Chronicles of the Avoidable

Diabetes has been recognized for a number of years as a serious, sometimes fatal condition. However, today, diabetes is thought to be rampant, described by the Centers for Disease Control (CDC) argued as one of the “epidemics of our time” (CDC 2019).

It should be stated that diabetes is delicate, with some ideal conditions that should be met regardless, otherwise, complications are inevitable. This is a story of a young adult, XYZ, who was diagnosed with type 1 diabetes in 2015. He has had to fend for himself in the less remote areas of Zimbabwe, but always got aid from his sister, with regards to insulin drugs and syringes. Now, XYZ got amputated his foot due to a severe foot ulcer.

Some authors argued that the diagnosis of type 1 diabetes in children is usually straightforward and requires little or no specialized testing, (most children present with a several-week history of polyuria, polydipsia, polyphagia, and weight loss, with hyperglycemia, glycosuria, ketonemia, and ketonuria).

Living with any form of diabetes, you are strongly recommended to adhere to medically prescribed regimens. However, socioeconomic factors may be a hindrance for some families to access their optimal medical supplies. XYZ is not an exception, normally he would need at least two vials of insulin but he can only access one; he needs to be visiting the diabetes team at least once in 3months at the Outpatient Department for review, just to mention a few conditions. However, he has been rationing insulin and we cannot start to mention whether he has been monitoring his blood glucose levels at home, as this may seem luxurious but that seems odd.

Diabetes has been nothing but burdensome to some families and it will remain unabated, if access to care has not been made improved as was done for the HIV and AIDS fraternity of Zimbabwe in the 20th century, through the introduction of the National AIDS Trust Fund or ‘AIDS Levy’.

XYZ was hospitalized in April due to a foot ulcer that had become severe and the medical practitioners thought the natural next step was to amputate the foot otherwise there would risk of losing the leg. Mr. XYZ wished he had much support from his extended family and help to relieve the pressure upon his sister who has been playing much of the mother-figure roles. Now, he blames himself and thinks of himself as a heavy burden on his sister who has to consistently visit him in the hospital and at times supplements the medication that may be required while her brother is still in the hospital. Thus, she is committed to fostering her brother, regardless of her low income and her busy schedule at her workplace.

As it is, XYZ could neither stand nor walk, after his amputation. He can barely support himself to do some of the things he used to do on his own. We can safely say that the amputation has brought about some unforeseen challenges. We learned that XYZ spends all of his time in his bed (fortunately and unfortunately, he's still in the hospital). Foot ulcers and amputation, which are consequences of diabetic neuropathy and/or peripheral arterial disease (PAD), are common and represent major causes of morbidity and mortality in people with diabetes, as postulated by the American Diabetes Association (2022). 

For proper glycemic control, Mr. XYZ needs medication daily as per prescription (just like everyone else living with any form of diabetes) but now on top of that, he will need his hospital bills taken care of, and most importantly, he will either need a wheelchair or crutch and as it is, he does not know who might volunteer to stay with him, at a place closest to the hospital. Sadly, he lost his mother at an extremely tender age and lost his father while in the hospital. Yes, we may decide to donate a glucometer but it will be another story to get access to the suitable test strips, as everything is from out-of-pocket. Hence, Mr. XYZ’s story is like no other but it’s the reality of a 25yr old gentleman, based in less remote areas but greater educational background. However, the support from family has been minimal and if it was not for the love of the aforementioned sister, there would not have been XYZ.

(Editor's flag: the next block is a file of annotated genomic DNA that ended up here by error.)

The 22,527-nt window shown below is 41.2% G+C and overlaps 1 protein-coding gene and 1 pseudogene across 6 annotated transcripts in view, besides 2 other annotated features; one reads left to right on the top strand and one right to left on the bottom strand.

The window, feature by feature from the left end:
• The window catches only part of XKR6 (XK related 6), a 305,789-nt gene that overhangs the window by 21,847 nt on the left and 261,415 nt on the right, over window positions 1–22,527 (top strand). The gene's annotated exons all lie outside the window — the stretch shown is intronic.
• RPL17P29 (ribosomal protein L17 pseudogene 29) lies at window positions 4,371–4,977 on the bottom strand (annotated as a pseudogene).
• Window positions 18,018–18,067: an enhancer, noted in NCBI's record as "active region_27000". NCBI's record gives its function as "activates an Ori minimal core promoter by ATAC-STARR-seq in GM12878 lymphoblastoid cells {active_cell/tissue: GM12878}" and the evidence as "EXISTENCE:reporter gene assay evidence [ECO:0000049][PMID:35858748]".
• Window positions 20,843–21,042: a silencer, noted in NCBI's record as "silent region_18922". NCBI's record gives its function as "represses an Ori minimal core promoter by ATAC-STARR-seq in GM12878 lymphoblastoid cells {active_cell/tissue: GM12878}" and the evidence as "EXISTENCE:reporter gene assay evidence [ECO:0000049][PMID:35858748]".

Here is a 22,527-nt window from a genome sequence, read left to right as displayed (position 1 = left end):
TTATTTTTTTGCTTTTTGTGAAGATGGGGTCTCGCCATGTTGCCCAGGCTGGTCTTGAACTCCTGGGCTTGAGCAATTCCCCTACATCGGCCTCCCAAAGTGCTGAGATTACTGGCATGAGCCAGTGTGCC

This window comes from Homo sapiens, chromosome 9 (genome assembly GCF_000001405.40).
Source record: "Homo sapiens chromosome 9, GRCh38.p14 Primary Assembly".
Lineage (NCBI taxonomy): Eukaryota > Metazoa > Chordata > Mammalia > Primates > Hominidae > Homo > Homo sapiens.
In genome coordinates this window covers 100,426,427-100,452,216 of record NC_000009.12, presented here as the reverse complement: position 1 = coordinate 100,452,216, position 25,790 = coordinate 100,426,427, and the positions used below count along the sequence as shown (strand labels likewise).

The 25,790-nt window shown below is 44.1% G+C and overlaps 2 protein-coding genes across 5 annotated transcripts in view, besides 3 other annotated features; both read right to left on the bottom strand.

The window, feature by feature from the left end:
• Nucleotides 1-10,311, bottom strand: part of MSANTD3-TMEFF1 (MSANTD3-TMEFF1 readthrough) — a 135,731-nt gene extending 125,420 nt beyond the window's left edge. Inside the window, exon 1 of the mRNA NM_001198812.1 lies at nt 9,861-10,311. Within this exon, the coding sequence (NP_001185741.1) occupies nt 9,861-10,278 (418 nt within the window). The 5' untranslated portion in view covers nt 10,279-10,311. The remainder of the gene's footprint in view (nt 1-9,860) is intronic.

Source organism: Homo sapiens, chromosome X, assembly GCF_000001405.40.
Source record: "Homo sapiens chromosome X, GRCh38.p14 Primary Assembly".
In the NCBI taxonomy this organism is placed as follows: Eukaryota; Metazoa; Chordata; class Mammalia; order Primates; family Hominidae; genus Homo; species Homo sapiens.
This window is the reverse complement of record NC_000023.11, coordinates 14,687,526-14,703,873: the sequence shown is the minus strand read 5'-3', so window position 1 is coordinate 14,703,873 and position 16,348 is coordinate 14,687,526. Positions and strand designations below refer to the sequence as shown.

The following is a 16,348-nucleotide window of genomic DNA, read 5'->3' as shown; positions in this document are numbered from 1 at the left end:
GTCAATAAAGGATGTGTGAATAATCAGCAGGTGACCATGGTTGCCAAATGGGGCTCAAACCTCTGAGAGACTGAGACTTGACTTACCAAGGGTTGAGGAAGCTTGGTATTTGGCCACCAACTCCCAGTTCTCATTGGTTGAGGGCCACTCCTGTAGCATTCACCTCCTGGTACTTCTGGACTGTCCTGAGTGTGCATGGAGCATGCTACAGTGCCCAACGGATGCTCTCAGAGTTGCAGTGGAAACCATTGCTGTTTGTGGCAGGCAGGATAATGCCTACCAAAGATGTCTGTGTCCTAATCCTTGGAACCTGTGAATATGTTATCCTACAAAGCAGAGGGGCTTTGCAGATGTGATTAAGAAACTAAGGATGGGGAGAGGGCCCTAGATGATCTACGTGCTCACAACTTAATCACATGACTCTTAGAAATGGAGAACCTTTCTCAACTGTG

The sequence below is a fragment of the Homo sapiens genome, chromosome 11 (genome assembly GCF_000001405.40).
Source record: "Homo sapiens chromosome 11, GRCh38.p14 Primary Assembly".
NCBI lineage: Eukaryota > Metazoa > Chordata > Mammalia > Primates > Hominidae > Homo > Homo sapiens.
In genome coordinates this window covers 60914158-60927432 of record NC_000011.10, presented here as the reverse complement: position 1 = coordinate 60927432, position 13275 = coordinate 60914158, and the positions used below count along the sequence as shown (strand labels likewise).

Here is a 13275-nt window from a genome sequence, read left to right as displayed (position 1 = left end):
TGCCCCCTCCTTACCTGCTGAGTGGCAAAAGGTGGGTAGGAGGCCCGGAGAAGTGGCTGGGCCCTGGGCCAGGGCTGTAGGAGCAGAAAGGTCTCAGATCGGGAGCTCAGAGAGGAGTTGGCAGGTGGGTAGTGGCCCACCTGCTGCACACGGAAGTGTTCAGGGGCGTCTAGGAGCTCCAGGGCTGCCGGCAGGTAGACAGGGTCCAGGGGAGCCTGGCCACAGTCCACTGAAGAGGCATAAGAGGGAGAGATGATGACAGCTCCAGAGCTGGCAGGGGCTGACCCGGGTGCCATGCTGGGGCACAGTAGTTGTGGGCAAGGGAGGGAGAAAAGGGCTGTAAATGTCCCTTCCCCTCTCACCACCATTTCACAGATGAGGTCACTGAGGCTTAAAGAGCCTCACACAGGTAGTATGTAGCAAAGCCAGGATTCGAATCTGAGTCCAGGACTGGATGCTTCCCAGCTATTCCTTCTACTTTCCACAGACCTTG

Therefore, there’s a deep need for diabetes bodies that are committed to empowering, educating, and providing aid to those in dire need. Alas, these may have a short-term goal but the permanent solution would be to enact the Health Fund, which is premised on: Universal health coverage (UHC), which “means that all people have access to the full range of quality health services they need, when and where they need them, without financial hardship”, in the hope to achieve the once adopted 2030 Sustainable Development Goals (SDGs) in 2015. 

For the benefit of all our readers, below is a list of some recommendations on foot care by the American Diabetes Association:

  • Patients with evidence of sensory loss or prior ulceration or amputation should have their feet inspected at every visit;
  • Obtain a prior history of ulceration, amputation, Charcot foot, angioplasty or vascular surgery, cigarette smoking, retinopathy, and renal disease and assess current symptoms of neuropathy (pain, burning, numbness) and vascular disease (leg fatigue, claudication);
  • Patients with symptoms of claudication or decreased or absent pedal pulses should be referred for ankle-brachial index and for further vascular assessment as appropriate;
  • The use of specialized therapeutic footwear is recommended for high-risk patients with diabetes including those with severe neuropathy, foot deformities, ulcers, callous formation, poor peripheral circulation, or history of amputation
in conclusion, foot ulcers and wound care may require care by a podiatrist, orthopedic or vascular surgeon, or rehabilitation specialist experienced in the management of individuals with diabetes.


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